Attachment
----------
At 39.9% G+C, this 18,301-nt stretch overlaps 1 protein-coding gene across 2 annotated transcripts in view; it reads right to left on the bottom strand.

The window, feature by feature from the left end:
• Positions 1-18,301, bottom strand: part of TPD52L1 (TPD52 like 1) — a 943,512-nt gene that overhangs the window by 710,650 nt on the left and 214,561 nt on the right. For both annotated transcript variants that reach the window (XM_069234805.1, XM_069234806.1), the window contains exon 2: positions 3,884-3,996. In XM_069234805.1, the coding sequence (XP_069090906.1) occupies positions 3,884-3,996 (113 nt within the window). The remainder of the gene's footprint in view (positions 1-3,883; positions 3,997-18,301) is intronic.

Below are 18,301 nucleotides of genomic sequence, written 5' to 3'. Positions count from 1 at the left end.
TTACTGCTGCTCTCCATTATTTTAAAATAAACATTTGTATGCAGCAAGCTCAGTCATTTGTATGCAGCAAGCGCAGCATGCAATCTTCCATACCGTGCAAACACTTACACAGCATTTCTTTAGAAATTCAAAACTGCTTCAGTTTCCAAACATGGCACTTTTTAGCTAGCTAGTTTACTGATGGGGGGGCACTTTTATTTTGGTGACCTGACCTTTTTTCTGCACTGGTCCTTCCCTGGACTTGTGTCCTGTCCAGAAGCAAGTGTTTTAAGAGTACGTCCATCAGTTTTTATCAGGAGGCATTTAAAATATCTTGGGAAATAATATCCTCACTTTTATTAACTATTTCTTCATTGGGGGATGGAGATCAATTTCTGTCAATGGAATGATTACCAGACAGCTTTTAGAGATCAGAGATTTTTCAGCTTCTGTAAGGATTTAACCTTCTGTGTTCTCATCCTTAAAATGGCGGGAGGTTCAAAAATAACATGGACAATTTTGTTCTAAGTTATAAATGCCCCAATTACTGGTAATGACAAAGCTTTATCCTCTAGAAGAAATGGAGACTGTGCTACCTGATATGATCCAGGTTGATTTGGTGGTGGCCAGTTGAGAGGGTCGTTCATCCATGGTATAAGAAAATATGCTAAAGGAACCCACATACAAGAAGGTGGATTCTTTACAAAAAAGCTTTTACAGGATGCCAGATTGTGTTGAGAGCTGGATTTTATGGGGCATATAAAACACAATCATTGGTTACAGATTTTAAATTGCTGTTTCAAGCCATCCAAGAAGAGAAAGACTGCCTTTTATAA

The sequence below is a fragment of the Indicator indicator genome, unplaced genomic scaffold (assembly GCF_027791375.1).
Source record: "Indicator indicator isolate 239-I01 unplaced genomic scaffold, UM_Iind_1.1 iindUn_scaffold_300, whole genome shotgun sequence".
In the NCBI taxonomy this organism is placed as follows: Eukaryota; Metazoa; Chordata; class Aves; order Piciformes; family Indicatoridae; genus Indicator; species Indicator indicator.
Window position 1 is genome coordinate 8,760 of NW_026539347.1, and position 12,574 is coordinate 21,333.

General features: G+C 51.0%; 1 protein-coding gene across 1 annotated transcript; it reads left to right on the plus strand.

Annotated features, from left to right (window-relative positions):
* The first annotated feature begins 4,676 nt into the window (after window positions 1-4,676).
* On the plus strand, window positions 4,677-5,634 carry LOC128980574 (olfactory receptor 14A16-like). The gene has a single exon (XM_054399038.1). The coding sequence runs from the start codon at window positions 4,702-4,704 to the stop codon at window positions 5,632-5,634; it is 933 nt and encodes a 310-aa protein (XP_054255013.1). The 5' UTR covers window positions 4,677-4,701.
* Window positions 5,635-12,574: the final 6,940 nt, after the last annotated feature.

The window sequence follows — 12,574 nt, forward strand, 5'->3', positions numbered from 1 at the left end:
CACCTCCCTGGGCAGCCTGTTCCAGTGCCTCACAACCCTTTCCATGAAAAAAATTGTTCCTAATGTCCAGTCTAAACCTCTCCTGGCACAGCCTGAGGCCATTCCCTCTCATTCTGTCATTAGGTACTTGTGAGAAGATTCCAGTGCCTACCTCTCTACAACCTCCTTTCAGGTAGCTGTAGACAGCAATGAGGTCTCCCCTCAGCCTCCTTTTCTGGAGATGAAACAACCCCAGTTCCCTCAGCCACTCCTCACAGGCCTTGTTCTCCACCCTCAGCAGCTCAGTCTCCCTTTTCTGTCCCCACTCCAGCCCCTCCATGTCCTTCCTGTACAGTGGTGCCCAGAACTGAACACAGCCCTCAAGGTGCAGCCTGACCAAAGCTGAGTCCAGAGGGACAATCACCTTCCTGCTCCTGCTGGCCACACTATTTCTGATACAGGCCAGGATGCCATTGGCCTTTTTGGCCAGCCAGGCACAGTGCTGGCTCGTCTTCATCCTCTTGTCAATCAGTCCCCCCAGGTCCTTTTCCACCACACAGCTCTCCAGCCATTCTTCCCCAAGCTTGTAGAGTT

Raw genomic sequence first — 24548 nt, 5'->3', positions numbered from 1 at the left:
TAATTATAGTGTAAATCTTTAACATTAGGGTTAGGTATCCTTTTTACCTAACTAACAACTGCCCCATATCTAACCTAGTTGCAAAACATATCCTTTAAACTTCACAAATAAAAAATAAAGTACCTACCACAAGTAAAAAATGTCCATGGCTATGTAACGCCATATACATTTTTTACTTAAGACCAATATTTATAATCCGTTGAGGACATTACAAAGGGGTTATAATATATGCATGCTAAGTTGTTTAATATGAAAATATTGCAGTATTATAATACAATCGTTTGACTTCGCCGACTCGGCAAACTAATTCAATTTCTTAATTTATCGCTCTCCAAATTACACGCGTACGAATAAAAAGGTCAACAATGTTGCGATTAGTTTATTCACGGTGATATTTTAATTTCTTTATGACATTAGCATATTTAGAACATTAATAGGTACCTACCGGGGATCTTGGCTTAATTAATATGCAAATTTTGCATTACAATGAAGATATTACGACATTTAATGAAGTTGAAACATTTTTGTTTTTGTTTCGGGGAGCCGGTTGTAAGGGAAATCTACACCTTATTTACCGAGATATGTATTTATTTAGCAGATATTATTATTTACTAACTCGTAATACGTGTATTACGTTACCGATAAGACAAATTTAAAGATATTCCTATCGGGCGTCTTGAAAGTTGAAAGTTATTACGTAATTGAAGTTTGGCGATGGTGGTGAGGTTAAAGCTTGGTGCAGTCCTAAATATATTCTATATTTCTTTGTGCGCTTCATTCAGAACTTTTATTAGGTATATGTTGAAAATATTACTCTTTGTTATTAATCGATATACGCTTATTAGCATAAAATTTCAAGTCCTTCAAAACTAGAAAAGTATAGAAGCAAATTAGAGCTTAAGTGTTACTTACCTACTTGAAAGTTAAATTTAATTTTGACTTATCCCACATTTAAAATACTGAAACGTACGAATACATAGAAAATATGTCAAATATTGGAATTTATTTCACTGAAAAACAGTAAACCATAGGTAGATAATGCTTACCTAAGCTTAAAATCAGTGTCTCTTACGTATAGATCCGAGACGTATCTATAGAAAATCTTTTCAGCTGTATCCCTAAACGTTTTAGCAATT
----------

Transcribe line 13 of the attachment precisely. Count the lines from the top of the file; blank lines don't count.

* On the plus strand, window positions 4,677-5,634 carry LOC128980574 (olfactory receptor 14A16-like). The gene has a single exon (XM_054399038.1). The coding sequence runs from the start codon at window positions 4,702-4,704 to the stop codon at window positions 5,632-5,634; it is 933 nt and encodes a 310-aa protein (XP_054255013.1). The 5' UTR covers window positions 4,677-4,701.